Many people do not want to admit they are suffering from hearing loss, and are sometimes even more resistant to get hearing aids. According to Dave Ward, a Nationally Board Certified hearing specialist who owns Miracle-Ear hearing centers in St. George, and Cedar City, UT, some people can be in denial. Even after patients are fitted for hearing aids and begin wearing them, they tend to have concerns about the devices.
The concerns usually “depend on the person,” Dave says. Some want to make sure that, not only will they be able to hear well, but will they be able to understand well, too. “Will they be able to go to the restaurant, sit across the table from their spouse and have a meaningful conversation without the background noises of the restaurant interrupting?”
Patients are also often worried if people will notice that they have hearing aids in; they don’t want people to notice them in their ears. Fortunately, technology within the hearing industry has helped hearing aids become much smaller and much better over the past decade; the miniaturization of hearing aids has vastly improved. Miracle-Ear uses Open Canal technology and Open Canal hearing aids, which allow the modern components of the hearing aid to be hidden both over the ear and deep inside the ear canal, making the device practically invisible to those who do not know it’s there. This eases many patients’ worries about the visibility of their hearing aids. Open Canal hearing aids also have several acoustic advantages, including the elimination of the plugged feeling some patients report having, as well as eliminating any squealing and feedback.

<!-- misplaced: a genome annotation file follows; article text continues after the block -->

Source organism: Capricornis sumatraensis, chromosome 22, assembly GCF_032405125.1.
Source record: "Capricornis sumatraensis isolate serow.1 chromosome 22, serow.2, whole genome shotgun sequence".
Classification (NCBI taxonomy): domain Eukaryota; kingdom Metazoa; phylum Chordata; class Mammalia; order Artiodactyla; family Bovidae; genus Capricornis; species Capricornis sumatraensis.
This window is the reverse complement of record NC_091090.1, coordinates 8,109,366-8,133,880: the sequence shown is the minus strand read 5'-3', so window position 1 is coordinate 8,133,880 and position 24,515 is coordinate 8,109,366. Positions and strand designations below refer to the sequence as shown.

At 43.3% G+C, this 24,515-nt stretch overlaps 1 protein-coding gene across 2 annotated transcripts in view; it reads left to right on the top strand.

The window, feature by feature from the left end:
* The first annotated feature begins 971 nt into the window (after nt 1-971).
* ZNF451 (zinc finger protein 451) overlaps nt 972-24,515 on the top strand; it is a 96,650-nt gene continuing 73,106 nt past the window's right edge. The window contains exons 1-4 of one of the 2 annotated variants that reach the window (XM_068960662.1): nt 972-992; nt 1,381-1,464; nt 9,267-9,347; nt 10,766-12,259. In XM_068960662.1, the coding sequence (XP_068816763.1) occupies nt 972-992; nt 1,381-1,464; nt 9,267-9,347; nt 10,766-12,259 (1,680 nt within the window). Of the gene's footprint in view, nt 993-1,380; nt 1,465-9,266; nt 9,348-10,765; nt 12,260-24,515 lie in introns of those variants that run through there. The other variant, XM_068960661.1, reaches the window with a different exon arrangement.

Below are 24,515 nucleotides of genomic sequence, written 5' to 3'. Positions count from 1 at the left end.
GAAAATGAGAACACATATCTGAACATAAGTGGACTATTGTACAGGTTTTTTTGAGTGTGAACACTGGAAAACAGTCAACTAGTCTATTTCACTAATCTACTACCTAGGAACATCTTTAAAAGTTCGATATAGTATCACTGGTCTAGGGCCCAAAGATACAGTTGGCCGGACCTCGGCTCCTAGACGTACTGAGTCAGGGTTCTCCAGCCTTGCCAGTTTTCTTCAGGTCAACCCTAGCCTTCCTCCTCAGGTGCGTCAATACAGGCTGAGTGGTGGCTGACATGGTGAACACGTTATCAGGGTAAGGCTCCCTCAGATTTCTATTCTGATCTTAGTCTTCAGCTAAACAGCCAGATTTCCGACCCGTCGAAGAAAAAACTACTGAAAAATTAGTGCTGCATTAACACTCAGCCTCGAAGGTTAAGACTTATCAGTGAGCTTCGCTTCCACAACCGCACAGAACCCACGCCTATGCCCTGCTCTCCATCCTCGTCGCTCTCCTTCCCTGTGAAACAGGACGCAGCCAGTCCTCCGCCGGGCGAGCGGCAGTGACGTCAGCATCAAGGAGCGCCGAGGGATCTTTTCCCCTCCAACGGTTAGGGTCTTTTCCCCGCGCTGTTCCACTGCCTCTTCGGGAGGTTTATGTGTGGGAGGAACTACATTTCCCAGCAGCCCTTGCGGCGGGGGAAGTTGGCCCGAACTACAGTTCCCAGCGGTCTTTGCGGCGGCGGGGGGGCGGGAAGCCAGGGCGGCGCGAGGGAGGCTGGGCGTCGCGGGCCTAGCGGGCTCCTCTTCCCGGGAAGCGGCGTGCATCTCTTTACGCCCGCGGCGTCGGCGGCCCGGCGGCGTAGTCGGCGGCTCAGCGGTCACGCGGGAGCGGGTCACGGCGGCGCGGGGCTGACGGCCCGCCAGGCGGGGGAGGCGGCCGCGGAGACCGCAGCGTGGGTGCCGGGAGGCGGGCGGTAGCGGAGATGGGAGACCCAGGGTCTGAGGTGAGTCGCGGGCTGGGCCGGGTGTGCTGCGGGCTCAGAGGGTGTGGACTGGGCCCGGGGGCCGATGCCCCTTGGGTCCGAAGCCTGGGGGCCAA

Before Open Canal technology, it was very common that the higher degree of hearing loss a patient suffers from, the larger their hearing aid had to be. But with the advancements of Open Canal technology, this is no longer an issue.
According to Dave, when it comes to technological advancements in the industry, there is a “night and day difference from ten years ago” in today’s hearing aids. Even the technology from three years ago is “substantially better” he says. “Now we have better speech enhancement, better noise reduction, and better control for soft sounds versus loud sounds. It’s a big difference.”